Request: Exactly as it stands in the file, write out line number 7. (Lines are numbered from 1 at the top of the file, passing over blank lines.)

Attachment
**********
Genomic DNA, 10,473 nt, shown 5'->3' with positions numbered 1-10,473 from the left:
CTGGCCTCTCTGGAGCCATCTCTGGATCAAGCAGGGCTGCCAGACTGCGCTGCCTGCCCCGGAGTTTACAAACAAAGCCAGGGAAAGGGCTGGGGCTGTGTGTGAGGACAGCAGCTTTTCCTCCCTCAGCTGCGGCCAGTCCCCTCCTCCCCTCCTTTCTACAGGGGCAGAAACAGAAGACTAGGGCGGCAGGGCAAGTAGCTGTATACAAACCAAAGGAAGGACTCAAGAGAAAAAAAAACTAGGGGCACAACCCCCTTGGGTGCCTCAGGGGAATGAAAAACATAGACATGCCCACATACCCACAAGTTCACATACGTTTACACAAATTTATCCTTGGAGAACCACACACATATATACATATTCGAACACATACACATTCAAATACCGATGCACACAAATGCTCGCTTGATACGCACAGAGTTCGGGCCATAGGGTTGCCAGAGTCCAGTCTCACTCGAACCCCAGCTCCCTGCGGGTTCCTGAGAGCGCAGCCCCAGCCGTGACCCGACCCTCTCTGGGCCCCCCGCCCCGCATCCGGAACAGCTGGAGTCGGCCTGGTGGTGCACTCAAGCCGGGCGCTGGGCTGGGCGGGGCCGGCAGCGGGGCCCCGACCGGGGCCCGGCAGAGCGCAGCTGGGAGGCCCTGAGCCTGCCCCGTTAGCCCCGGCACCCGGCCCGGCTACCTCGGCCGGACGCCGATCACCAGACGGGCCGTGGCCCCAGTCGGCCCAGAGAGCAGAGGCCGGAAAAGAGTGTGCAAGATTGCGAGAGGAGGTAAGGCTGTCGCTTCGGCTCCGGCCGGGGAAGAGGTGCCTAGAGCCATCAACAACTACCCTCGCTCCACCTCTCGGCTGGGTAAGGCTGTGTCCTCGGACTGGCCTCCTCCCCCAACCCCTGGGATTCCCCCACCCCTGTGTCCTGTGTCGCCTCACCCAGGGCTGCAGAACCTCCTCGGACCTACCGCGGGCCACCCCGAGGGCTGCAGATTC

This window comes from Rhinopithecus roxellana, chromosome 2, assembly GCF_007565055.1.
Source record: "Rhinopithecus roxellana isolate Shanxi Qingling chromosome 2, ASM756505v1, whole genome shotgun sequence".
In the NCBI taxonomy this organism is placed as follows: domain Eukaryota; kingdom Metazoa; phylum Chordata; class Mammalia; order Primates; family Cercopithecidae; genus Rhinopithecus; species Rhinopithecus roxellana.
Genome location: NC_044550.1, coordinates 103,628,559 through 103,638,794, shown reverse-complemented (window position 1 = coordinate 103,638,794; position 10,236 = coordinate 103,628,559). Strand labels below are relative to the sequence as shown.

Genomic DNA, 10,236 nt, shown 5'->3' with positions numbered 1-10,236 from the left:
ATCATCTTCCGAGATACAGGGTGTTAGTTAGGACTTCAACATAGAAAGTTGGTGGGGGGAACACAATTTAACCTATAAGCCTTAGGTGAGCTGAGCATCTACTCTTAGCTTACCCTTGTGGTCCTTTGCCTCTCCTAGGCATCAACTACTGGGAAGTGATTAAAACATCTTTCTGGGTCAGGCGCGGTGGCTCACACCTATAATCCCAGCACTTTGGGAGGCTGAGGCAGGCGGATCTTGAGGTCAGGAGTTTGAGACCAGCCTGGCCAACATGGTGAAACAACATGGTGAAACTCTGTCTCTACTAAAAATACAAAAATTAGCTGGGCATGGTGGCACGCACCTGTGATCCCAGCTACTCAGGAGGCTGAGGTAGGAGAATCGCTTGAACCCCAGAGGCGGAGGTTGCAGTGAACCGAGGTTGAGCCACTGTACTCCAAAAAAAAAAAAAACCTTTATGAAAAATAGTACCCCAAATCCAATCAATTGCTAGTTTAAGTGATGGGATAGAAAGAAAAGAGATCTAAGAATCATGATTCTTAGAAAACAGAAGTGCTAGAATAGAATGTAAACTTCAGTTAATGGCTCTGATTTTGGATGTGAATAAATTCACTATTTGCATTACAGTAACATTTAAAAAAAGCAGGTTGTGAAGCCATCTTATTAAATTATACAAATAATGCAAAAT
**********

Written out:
Genomic DNA, 10,236 nt, shown 5'->3' with positions numbered 1-10,236 from the left: